Organizations see the obvious benefit of maintaining applications and data across distributed environments, but often balk at the security risks of losing control of governance and other data-management capabilities when shifting to a decentralized data-distribution environment.

While microservices can help to support data lakes, digital integration hubs (DIH) and data streaming to support real- or near real-time access across multiple clouds, DevOps teams might prefer to allow security concerns to trump perceived advantages of distributing data and opt to keep key datastores in on-premises environments.

It is for this reason data streaming provider Confluent has launched Stream Governance to appease concerns about losing control of data streaming across multicloud environments.

“Our goal was to strike a balance between protecting and democratizing the data in motion by delivering a simple, self-service experience for users to discover, understand and trust the real-time data that flows throughout the businesses. We believe that when distributed teams can explore, understand and trust data in motion together, they can harness its full value,” David Araujo, data governance product manager for Confluent, said. “Companies can accelerate the development of the real-time experiences that drive differentiation and increase customer satisfaction while upholding strict compliance requirements, both internal and external.”


Stream Governance is based on three “pillars,” Araujo said. They include:

  • Improve stream quality: Improved trust and the technical quality of event streams for end-user needs to maintain data integrity as services evolve.
  • Stream catalog: Increased collaboration and productivity with self-service data discovery that allows teams to classify, organize and “find the event streams they need.”
  • Stream lineage: Understanding complex data relationships to uncover more insights with interactive, end-to-end maps of event streams.
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The Price of ‘Playing It Safe’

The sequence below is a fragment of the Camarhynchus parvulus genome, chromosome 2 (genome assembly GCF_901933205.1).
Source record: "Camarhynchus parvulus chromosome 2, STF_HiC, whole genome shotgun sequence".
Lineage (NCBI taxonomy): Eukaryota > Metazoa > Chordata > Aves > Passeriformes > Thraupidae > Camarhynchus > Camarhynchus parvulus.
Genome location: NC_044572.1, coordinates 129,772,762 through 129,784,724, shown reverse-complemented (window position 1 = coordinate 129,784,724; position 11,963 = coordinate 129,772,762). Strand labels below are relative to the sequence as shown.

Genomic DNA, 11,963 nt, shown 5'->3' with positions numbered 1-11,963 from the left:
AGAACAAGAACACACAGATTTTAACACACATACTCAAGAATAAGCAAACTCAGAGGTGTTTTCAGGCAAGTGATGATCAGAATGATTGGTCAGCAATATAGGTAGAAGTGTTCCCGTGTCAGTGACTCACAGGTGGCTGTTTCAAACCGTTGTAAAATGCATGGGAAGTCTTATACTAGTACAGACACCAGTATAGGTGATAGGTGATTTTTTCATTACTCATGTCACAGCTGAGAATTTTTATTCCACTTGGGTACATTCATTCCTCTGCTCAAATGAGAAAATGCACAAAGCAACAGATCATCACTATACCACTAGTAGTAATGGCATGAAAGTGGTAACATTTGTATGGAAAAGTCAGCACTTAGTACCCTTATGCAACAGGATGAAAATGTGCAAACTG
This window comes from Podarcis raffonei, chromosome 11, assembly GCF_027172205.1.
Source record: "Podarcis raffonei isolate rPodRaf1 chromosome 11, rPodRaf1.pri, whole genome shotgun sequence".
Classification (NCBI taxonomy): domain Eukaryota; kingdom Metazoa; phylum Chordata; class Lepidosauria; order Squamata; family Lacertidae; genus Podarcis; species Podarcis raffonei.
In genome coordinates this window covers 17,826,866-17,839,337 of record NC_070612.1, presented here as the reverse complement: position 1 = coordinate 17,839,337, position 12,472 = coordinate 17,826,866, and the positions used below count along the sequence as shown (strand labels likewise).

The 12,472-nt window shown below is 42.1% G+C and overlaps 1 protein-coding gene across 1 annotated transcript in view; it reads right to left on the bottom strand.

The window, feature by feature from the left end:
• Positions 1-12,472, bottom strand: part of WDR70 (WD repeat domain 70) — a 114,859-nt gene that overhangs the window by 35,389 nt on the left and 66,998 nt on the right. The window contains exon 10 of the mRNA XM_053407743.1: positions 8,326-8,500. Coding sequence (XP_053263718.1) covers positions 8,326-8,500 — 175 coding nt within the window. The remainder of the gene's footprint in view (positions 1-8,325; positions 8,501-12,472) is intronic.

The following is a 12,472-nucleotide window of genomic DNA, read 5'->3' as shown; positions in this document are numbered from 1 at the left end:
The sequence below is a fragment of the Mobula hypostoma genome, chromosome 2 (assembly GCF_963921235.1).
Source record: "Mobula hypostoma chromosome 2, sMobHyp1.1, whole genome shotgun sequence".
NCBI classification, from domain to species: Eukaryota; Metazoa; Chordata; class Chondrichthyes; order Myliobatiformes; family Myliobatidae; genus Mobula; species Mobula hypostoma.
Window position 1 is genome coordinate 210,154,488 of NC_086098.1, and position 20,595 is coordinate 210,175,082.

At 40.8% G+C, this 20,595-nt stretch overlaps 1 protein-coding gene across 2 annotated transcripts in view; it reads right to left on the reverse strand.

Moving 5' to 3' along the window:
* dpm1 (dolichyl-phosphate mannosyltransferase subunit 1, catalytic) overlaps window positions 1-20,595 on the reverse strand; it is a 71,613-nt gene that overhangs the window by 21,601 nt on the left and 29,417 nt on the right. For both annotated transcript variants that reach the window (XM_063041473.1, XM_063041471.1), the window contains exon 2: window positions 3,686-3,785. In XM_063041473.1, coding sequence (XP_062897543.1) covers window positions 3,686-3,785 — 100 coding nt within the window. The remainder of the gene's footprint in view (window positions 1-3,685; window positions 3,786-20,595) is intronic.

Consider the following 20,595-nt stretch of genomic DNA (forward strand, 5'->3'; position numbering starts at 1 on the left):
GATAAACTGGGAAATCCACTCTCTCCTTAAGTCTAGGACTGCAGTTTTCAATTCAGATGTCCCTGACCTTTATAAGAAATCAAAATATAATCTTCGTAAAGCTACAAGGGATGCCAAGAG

Confluent Stream Governance was created to serve to specifically meet the technical and security demands of those organizations opting to adopt Apache Kafka for data streaming across, for example, a combination of multiclouds and on-premises and, in many cases, geographic zones.

With the sharp rise in demand for event-driven systems for real-time data management with Kafka and other tools, the need for organizational governance over data in motion is “growing fast,” Araujo said.

“While the tools to build and maintain long-term, compatible event streams exist, the ability to safely and effectively share these streams across teams for widespread use has not. This need is most pressing for businesses deploying distributed, event-driven microservices built by small, disparate teams of streaming data experts,” Araujo said. “As the investment into microservices increases and data sources scale, it becomes more and more challenging for any individual or team to understand and govern the full scope of streams flowing across a business.”

Historically, data governance tools were designed to largely support data compliance and risk mitigation. “While important and necessary, those tools make it difficult for teams to access and make use of the valuable data they need. The objective has essentially been to lock data down and keep it safe at all costs,” Araujo said. “Additionally, these tools are built for data at rest — data standing still inside databases — requiring point-to-point integrations with every system. Those systems typically amount to a challenging and painful operation that’s constantly chasing an in-sync and on-time state that never fully materializes.”

Instead, what organizations require — and Stream Governance delivers — is a solution to respond to the following questions DevOps teams typically have about multi-environment data streaming, Araujo said. These questions include:

  • How to scale from 10 topics to thousands of topics?
  • How to go from a few developers to thousands of developers?
  • How to go from a few use cases here and there spread across the business to a central nervous system of events orchestrating data movements across every corner of the business?
  • How to bring the entire organization along for the ride when many are new to data-in-motion?
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Developing new applications can also typically be slow and inefficient due to lack of visibility into what data already exists within the business, where it comes from, how it is used and whom to contact when requesting access, Araujo explained.  As described above, Stream Governance was designed to overcome these challenges by supporting developers who have been struggling with both boosting the technical quality — and especially — security and visibility when creating applications for data streaming with Kafka.

“Many developers have had to manually develop data quality controls for compliance. We’ve seen customers address this problem by keeping information in spreadsheets and intranet pages — an error-prone, constantly out-of-sync process that only gets worse as you scale,” Araujo said. “Using the new stream catalog you have at your fingertips, a self-service data discovery tool can help you understand what data exists, where it exists, who is responsible for it and how it is being used today.”

While Stream Governance is directed at developers, operations teams can use it to “see in real-time everyone that is producing and consuming data from the platform and identify the root causes of disruptions related to platform usage,” Araujo said.

Feature by Ross Sokolovski on Unsplash.